March 6 (Bloomberg) -- AirAsia Bhd. won approval in India to form a joint venture, the country’s first foreign investment proposal after airline ownership rules were eased.
The airline venture, which includes the Tata group, was approved by the Foreign Investment Promotion Board and will now need to get a license from the Directorate General of Civil Aviation, Economic Affairs Secretary Arvind Mayaram told reporters in New Delhi today. AirAsia, which will own 49 percent of the venture, will initially invest about 800 million rupees ($14.6 million) in the airline operator, he said.
The approval comes as carriers in Asia’s third-largest economy seek global equity alliances to raise funds needed to pay for expansion. Jet Airways (India) Ltd. and Etihad Airways PJSC are holding talks for an investment deal in India’s biggest carrier by market value after ownership rules were eased in September.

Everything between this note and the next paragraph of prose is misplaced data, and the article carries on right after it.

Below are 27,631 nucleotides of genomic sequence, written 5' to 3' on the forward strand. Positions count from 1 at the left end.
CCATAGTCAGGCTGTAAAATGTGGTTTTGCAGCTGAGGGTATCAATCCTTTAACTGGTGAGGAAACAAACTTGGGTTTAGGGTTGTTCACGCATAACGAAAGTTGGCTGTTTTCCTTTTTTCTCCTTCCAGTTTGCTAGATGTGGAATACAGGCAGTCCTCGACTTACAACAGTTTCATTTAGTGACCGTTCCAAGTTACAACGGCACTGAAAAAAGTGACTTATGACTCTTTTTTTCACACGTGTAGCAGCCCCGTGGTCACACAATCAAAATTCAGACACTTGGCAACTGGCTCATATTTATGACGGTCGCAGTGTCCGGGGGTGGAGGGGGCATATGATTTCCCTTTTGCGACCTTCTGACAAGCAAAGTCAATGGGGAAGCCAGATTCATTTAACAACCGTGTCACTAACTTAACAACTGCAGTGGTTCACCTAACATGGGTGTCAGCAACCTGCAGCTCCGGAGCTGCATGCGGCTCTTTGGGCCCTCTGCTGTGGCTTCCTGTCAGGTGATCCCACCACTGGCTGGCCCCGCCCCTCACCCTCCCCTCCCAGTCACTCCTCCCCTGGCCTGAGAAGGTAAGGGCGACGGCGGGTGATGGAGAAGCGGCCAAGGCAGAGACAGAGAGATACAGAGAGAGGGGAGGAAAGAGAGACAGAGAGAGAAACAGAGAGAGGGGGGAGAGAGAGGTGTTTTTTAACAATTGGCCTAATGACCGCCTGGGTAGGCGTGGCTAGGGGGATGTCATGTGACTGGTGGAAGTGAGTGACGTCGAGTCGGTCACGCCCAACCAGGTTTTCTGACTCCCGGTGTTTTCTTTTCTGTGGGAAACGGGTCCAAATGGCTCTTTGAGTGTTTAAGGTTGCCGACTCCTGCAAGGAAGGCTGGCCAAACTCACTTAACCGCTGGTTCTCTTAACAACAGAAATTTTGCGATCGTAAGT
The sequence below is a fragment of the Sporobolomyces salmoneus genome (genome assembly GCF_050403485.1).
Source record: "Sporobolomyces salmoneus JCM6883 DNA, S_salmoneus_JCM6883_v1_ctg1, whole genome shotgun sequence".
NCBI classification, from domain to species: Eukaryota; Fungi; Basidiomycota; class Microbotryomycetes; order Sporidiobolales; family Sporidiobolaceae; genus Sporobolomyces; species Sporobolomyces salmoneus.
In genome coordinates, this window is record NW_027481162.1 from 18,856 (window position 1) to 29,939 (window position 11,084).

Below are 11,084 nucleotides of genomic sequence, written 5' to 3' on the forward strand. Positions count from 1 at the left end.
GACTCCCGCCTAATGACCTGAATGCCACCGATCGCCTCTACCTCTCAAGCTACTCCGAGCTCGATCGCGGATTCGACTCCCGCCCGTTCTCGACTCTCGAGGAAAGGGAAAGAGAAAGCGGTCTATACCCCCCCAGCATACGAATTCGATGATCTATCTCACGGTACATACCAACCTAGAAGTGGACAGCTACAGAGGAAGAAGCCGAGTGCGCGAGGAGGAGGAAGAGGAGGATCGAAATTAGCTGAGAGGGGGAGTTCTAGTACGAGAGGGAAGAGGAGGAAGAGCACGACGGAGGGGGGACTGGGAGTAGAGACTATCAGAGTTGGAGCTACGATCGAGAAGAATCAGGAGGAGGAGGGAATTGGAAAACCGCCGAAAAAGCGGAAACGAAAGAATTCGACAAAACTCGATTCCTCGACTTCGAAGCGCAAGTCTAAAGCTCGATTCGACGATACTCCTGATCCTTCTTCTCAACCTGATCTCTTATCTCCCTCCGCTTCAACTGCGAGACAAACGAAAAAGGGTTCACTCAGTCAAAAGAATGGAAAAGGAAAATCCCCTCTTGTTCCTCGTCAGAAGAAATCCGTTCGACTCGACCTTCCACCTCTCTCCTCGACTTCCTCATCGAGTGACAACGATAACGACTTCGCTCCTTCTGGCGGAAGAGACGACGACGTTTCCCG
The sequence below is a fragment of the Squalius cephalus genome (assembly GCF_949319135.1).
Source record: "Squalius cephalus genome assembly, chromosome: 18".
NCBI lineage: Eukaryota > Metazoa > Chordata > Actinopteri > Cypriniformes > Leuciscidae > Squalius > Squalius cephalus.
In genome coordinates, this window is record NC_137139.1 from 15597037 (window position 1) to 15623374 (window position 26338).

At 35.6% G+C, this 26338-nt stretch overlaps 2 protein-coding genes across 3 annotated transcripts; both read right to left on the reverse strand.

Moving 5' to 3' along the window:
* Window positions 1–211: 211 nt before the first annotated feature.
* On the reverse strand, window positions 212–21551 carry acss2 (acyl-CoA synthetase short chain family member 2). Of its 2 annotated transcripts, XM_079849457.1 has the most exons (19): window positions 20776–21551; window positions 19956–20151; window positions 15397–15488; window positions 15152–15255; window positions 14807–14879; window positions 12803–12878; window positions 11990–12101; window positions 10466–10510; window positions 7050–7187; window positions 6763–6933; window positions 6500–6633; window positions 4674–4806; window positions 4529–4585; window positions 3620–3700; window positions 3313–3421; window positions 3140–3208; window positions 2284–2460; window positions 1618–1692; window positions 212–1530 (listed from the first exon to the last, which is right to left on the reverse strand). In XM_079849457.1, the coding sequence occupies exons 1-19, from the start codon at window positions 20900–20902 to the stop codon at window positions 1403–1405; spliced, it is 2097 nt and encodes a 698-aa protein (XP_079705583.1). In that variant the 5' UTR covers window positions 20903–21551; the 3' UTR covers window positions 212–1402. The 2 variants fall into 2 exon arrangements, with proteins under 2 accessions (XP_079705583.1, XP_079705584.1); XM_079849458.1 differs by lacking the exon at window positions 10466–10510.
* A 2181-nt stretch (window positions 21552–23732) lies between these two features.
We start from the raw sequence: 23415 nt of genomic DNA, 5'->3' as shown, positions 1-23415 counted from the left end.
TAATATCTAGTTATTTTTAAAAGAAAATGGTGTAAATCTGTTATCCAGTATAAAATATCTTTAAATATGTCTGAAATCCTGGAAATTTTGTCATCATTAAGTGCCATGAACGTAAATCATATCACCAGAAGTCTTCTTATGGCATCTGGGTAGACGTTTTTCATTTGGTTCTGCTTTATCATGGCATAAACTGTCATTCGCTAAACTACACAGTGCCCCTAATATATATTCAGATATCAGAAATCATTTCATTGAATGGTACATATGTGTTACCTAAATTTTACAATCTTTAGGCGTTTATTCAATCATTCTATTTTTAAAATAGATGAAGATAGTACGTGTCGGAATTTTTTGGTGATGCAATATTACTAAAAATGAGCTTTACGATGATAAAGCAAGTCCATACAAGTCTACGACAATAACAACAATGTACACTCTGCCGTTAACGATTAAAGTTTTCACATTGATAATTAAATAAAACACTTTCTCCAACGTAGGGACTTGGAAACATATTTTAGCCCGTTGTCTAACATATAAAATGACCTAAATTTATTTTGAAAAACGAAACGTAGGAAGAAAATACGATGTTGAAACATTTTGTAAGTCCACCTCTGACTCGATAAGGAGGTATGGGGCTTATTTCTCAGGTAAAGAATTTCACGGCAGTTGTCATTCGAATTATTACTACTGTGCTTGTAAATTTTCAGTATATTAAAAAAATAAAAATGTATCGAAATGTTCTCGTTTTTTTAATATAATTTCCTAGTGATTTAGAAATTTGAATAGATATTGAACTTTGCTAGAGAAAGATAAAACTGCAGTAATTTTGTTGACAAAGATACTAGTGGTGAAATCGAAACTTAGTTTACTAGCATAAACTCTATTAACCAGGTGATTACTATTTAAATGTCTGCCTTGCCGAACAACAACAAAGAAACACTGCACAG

The aviation regulator may take as many as eight months to approve the permit as it involves steps including inspection of aircraft proposed to be deployed, according to a civil aviation ministry official, who declined to be named citing rules.
Shares of AirAsia, Asia’s biggest budget carrier, gained 1 percent to 2.96 ringgit at the close in Kuala Lumpur.
AirAsia along with partners Tata Sons Ltd. and Telestra Tradeplace Pvt. will invest $9 million within 14 days of winning approval, according to the application submitted to the investment panel. The entry of the region’s biggest discount airline will increase competition for Jet Airways that conceded domestic market leadership to budget airline IndiGo last year.
The new airline will operate from Chennai in south India and will provide services to smaller cities in the country, AirAsia said in a statement Feb. 20. Tata Sons will hold 30 percent in the venture and Telestra 21 percent.
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